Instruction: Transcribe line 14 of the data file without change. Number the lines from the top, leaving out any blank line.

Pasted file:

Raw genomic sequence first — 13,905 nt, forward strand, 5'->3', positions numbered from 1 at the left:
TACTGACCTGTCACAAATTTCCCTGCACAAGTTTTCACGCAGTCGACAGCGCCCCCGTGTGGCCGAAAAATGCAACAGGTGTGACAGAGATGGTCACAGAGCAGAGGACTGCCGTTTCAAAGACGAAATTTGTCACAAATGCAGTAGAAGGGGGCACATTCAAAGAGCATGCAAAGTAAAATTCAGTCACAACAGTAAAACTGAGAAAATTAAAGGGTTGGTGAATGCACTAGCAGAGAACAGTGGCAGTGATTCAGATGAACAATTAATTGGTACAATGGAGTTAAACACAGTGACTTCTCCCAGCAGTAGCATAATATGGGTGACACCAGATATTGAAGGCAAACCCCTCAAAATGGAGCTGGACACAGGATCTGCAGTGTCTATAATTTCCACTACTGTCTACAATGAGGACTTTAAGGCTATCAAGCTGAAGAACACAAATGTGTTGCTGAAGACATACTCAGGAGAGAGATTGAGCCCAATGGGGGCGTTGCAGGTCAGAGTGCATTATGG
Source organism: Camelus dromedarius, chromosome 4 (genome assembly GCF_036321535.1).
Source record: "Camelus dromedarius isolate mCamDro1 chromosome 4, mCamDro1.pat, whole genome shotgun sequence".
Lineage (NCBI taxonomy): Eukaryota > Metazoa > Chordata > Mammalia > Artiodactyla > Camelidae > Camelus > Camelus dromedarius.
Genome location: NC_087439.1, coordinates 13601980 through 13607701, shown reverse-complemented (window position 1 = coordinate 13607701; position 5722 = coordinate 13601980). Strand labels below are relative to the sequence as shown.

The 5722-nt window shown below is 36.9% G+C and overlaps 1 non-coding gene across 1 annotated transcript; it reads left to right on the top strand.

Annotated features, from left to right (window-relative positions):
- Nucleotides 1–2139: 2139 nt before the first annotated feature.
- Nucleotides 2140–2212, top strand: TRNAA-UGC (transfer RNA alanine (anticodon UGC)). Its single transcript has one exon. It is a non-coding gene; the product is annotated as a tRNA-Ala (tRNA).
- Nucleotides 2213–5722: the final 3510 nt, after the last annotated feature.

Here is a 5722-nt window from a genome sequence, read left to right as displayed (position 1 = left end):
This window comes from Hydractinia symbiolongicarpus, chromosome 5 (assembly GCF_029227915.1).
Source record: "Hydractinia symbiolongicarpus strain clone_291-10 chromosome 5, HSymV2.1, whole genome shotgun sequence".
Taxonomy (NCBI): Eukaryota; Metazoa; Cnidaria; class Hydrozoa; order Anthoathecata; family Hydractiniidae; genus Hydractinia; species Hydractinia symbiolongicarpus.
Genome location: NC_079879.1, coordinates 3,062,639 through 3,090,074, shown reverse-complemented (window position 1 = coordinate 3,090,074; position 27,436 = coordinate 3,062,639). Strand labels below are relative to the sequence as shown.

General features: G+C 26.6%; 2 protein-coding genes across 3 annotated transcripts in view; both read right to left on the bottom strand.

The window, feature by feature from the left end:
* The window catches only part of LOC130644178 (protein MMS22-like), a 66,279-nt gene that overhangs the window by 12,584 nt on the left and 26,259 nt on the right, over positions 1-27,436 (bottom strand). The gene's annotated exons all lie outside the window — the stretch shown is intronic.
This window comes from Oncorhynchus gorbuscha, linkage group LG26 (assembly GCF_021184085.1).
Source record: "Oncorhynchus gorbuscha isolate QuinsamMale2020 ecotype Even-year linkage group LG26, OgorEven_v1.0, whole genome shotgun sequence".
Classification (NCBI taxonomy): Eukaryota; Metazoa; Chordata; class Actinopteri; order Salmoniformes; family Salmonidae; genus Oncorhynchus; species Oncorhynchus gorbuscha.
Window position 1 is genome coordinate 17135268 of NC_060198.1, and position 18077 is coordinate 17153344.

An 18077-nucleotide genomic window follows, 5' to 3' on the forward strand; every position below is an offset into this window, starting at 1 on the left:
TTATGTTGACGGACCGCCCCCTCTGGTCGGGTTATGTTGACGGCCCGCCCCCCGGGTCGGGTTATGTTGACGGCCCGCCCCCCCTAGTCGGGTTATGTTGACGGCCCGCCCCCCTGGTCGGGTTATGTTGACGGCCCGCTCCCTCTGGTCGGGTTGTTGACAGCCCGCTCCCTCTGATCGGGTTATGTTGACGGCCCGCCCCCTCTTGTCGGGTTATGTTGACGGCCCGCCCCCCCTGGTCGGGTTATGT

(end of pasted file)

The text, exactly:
Source record: "Hydractinia symbiolongicarpus strain clone_291-10 chromosome 5, HSymV2.1, whole genome shotgun sequence".